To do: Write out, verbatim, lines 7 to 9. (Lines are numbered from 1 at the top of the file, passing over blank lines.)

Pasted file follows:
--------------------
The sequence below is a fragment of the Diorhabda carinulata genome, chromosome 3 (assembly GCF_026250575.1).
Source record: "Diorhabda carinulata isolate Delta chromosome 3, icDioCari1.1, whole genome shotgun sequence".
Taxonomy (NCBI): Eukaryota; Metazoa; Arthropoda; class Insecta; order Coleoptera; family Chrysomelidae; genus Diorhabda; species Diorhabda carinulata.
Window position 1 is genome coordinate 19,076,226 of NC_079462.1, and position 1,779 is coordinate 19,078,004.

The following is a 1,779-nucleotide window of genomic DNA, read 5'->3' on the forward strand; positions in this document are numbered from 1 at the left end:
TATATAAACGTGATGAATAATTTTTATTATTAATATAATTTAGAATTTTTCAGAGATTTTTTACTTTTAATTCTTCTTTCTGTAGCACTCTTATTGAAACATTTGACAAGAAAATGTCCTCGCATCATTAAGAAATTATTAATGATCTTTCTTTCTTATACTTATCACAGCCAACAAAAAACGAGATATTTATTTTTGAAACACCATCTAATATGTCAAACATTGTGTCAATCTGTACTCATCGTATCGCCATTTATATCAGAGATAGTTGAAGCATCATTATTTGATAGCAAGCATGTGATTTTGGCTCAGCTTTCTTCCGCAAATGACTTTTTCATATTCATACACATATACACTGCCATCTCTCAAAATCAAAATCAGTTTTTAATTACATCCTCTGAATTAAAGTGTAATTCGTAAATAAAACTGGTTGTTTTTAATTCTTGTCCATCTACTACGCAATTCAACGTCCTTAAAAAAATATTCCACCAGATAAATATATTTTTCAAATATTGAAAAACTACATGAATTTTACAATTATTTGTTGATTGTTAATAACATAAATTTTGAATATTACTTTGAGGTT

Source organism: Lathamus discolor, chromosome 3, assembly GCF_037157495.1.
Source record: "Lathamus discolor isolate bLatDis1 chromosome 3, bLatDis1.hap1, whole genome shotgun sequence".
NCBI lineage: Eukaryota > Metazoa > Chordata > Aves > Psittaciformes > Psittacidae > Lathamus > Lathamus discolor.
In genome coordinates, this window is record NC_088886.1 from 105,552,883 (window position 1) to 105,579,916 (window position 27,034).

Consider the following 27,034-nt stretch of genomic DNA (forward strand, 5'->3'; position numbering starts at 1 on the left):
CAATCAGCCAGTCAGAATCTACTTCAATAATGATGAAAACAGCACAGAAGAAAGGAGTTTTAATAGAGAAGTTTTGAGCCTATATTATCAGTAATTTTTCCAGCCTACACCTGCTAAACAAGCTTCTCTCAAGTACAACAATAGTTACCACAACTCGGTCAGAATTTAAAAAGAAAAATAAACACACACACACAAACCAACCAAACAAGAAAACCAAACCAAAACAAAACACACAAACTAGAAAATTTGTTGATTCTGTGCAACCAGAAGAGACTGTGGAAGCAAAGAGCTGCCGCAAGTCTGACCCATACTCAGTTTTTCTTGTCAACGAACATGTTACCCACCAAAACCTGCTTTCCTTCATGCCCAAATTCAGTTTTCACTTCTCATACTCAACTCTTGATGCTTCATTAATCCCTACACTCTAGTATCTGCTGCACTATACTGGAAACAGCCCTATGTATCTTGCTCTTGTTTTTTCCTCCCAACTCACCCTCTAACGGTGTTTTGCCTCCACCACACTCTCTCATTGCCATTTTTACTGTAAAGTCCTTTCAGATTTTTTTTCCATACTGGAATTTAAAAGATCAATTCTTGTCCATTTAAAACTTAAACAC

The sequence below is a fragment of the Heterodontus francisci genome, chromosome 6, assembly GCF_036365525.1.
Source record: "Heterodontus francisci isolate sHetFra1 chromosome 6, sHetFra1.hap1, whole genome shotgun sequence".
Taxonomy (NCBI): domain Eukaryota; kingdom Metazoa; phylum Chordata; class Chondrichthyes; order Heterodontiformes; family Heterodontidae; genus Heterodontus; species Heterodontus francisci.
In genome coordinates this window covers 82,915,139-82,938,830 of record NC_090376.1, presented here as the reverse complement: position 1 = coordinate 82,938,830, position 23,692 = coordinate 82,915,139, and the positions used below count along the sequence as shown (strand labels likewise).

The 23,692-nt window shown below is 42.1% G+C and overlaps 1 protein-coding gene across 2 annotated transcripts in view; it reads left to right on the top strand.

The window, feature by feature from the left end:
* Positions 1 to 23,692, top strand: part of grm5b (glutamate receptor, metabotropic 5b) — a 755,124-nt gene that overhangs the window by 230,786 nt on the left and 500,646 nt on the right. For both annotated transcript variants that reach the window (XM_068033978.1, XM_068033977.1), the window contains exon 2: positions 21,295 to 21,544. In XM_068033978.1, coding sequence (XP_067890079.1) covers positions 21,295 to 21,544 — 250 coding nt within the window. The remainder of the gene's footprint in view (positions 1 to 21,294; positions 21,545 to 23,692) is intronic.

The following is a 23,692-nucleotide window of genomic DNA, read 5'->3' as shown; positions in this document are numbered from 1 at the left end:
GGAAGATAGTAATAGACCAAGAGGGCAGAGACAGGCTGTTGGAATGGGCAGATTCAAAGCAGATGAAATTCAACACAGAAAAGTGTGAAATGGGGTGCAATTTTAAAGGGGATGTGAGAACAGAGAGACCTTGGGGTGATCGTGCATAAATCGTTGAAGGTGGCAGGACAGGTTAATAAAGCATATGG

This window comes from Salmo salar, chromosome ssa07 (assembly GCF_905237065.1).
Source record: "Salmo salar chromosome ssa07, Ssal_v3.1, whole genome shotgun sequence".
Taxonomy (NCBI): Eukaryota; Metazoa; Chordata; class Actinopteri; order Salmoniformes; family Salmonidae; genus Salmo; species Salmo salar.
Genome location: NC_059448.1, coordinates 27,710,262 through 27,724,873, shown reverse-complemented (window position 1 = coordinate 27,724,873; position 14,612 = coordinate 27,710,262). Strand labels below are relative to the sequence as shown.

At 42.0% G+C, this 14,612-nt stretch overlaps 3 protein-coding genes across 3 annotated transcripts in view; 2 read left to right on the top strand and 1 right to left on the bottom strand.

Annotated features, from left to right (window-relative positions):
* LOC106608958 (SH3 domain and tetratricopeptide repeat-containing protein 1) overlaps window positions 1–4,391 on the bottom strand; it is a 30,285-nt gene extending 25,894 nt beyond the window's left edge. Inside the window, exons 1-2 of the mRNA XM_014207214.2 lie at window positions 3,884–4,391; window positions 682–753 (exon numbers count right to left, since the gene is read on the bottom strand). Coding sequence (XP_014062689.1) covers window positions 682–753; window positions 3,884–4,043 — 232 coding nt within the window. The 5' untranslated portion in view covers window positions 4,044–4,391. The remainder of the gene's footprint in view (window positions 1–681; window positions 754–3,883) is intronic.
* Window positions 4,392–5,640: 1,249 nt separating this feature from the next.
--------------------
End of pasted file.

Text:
Source organism: Lathamus discolor, chromosome 3, assembly GCF_037157495.1.
Source record: "Lathamus discolor isolate bLatDis1 chromosome 3, bLatDis1.hap1, whole genome shotgun sequence".
NCBI lineage: Eukaryota > Metazoa > Chordata > Aves > Psittaciformes > Psittacidae > Lathamus > Lathamus discolor.